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The voice of Scotland’s vibrant voluntary sector

Published by Scottish Council for Voluntary Organisations

TFN is published by the Scottish Council for Voluntary Organisations, Mansfield Traquair Centre, 15 Mansfield Place, Edinburgh, EH3 6BB. The Scottish Council for Voluntary Organisations (SCVO) is a Scottish Charitable Incorporated Organisation. Registration number SC003558.

Chief encounters: We need to rediscover the meaning of charity says SCIAF’s Alistair Dutton

This feature is almost 8 years old
 

Alistair Dutton, director of Scottish Catholic International Aid Fund (SCIAF) on dreams, pot plants and snowboarding

What time do you get up and what’s your morning routine?
Alarm goes off at 7:10 – 20 – 30 – can I get away with snoozing it again...? Then a quick shower, bowl of granola, fruit juice and tea, followed by a quiet hour. I love cycling to work, getting the blood flowing and some air in my lungs.

What’s the first thing you do when you arrive at the office?
Say hi to whoever’s around and make a list of what I want to get done, before I get lost in the inbox. I then think about getting a cup of tea but before I know it I’m totally absorbed. When I start to think about lunch… it’s usually around 4pm!

What turns you into the office Victor Meldrew?
Jobsworths! I can’t imagine using the argument ‘It’s not my job’ – it’s pretty inhuman. I believe in going the extra mile to help people, we’re working together, and should help each other when we can. Saying it’s not my job totally breaks that down. I think it’s important to set the right approach at the top and then hopefully others will be more open to everything that comes their way.

What advice would you give to your 22-year-old self?
Follow your dreams! And to thine own self be true. I’ve always followed my dreams and never once regretted it. I know others who had the chance, didn’t and regret it now. It’s too easy to let life get in the way sometimes.

I have an absolute conviction that everyone in the world deserves a decent life and access to the essential things they need

What do you procrastinate over?
Systems, procedures and processes (but don’t tell our finance team). Obviously you’ve got to get to grips with them but they just don’t fire me up. It’s great that others love them - every team needs to have a good balance of blue-sky-thinkers and those who look after the important detail.

What motivates you?
Seeing the hope and joy of the people we serve at SCIAF and how what we do really makes a difference for them. I have an absolute conviction that everyone in the world deserves a decent life and access to the essential things they need. Helping people living in terrible poverty in poor countries to grow food, earn some money for essentials like clothes and medicines, or getting emergency aid to people caught up in wars and natural disasters inspires me every day. I never feel like I have to try to work hard because I always get a lot more out than I put in. It’s a great privilege to work for SCIAF.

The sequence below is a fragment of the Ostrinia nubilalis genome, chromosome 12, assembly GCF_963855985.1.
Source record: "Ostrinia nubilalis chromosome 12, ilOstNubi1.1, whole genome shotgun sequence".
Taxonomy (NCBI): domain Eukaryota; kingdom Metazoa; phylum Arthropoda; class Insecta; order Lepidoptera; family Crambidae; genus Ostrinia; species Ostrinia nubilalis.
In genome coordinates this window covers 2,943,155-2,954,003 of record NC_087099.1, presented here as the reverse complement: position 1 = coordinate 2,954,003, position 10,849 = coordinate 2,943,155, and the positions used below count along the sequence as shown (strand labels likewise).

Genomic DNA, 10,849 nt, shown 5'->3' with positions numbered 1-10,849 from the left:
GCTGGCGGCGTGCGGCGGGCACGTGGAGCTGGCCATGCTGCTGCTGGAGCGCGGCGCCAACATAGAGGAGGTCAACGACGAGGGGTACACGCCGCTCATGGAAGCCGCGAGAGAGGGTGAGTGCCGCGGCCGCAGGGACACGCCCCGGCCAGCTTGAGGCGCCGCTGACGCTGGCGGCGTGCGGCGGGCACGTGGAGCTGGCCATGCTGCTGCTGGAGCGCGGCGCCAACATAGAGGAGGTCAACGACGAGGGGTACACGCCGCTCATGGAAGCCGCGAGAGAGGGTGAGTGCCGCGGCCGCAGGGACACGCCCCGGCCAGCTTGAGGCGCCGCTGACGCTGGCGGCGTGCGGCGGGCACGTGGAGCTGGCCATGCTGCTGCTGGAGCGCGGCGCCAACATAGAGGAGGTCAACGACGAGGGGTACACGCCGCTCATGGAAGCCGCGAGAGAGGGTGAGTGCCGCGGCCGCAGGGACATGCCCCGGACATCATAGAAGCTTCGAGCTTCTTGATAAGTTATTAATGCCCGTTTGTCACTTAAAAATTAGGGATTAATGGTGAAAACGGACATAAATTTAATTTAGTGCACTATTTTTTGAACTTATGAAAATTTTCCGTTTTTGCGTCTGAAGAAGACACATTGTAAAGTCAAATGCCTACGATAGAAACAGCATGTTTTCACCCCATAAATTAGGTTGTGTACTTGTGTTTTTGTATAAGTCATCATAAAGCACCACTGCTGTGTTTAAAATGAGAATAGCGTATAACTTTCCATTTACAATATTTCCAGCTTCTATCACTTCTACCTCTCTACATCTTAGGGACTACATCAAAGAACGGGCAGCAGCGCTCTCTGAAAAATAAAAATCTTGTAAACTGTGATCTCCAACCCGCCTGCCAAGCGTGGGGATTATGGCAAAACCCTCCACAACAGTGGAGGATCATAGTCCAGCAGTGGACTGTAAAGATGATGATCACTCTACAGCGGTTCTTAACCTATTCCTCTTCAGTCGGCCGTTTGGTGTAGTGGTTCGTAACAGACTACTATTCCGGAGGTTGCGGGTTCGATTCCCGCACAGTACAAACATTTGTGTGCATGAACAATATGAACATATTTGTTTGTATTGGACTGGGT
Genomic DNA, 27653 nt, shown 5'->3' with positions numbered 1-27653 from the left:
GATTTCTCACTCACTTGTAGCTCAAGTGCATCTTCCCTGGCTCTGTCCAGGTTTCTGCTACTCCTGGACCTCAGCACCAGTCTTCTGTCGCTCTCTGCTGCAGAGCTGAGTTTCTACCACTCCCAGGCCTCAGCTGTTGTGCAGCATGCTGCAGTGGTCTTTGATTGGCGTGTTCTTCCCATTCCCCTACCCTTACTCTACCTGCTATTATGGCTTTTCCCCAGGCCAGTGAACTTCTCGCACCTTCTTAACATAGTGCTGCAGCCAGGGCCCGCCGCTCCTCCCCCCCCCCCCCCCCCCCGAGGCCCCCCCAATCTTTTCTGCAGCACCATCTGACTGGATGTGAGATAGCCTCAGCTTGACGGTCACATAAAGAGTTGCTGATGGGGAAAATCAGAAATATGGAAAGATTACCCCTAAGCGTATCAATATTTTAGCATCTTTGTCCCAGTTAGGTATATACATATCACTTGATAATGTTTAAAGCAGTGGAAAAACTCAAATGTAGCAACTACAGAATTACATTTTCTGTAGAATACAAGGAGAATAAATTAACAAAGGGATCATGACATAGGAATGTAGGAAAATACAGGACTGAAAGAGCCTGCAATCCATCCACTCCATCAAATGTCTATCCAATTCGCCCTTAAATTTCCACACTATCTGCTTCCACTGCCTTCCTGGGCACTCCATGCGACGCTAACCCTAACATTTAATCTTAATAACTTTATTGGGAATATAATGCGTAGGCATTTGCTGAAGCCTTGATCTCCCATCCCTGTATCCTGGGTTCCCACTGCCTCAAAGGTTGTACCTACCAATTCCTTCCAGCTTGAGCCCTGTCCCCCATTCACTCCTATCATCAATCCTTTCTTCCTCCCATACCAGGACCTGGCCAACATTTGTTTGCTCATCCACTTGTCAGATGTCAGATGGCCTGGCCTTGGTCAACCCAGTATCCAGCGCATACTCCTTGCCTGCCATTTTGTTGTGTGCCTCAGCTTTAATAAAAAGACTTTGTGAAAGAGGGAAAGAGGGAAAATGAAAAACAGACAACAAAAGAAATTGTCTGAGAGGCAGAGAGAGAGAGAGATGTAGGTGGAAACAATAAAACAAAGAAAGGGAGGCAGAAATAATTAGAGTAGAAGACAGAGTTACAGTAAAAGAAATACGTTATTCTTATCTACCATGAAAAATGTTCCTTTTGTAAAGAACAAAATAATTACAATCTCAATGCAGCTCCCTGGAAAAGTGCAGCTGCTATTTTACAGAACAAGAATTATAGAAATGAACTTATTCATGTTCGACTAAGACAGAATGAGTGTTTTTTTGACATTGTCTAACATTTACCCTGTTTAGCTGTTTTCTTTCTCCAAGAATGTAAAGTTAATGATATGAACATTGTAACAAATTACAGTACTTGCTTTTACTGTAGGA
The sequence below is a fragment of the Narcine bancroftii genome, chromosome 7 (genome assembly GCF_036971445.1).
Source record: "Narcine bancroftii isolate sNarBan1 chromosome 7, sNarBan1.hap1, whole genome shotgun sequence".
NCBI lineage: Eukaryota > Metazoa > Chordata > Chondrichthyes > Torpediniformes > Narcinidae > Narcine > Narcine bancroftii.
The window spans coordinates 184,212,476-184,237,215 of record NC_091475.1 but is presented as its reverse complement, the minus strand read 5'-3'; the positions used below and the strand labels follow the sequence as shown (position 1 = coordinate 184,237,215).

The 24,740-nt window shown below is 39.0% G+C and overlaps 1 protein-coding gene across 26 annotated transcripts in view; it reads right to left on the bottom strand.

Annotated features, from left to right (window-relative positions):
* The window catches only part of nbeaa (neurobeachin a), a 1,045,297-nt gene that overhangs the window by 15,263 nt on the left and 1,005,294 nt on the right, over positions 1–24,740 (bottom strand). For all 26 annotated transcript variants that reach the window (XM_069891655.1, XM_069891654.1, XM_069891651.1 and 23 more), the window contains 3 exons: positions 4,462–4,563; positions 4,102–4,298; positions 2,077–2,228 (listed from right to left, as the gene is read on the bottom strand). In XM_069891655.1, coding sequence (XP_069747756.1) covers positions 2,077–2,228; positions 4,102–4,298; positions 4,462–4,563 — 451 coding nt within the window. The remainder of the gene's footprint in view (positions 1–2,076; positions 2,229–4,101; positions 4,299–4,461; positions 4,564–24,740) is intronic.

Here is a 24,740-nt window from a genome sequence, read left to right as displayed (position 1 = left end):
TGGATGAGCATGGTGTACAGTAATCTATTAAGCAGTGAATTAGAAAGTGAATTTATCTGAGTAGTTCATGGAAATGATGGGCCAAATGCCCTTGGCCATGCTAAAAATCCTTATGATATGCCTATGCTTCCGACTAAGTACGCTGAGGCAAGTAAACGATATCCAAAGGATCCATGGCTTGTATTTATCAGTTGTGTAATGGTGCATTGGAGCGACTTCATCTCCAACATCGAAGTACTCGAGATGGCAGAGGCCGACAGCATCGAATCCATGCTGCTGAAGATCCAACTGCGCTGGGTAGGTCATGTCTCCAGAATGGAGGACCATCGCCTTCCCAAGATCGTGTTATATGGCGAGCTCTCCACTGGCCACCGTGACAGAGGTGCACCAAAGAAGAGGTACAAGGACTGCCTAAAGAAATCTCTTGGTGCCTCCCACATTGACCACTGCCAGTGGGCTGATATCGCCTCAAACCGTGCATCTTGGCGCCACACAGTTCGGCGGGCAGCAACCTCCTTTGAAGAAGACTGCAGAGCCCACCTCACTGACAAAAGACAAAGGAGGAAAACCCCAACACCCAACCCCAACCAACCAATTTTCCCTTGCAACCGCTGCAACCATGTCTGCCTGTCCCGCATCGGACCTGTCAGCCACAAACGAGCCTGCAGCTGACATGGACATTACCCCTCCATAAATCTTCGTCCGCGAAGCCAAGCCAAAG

What does your perfect weekend look like?
I don’t really have a ‘perfect weekend’. I love spending time with my wife pottering at home (we work apart during the week), sailing on the waves, snowboarding in the mountains, working in the garden and generally spending time in the great outdoors.

If you were your boss would you like you?
I hope so but there’s no accounting for taste! I do enjoy a beer with many of my previous ones.

Is this a step on the rung to success or your final destination?
It’s not the destination that counts but the journey.

Which do you prefer Facebook, Twitter or Linkedin?
Facebook. The stone is lost below the surface too quickly in Twitter (with not many ripples on the surface) and LinkedIn’s too earnest. If I put something up on Facebook I still need to be concise but there’s more space to frame what I want to say. I also get more views and responses.

Would we all be better off if charities did more in our society?
We’d all be much better off if we rediscovered the meaning of charity – caritas – and understood how to live that loving concern and tenderness for one another better. It’s not so much whether charities do it, but that we are all motivated to do what we can to help those who need a hand. The important thing is that people are cared for – how it’s done is less important.

Who would you invite to dinner Brian Denis Cox or Brian Edward Cox?
Theatre is my wife’s passion, so it would definitely be Brian (Denis) Cox…

 

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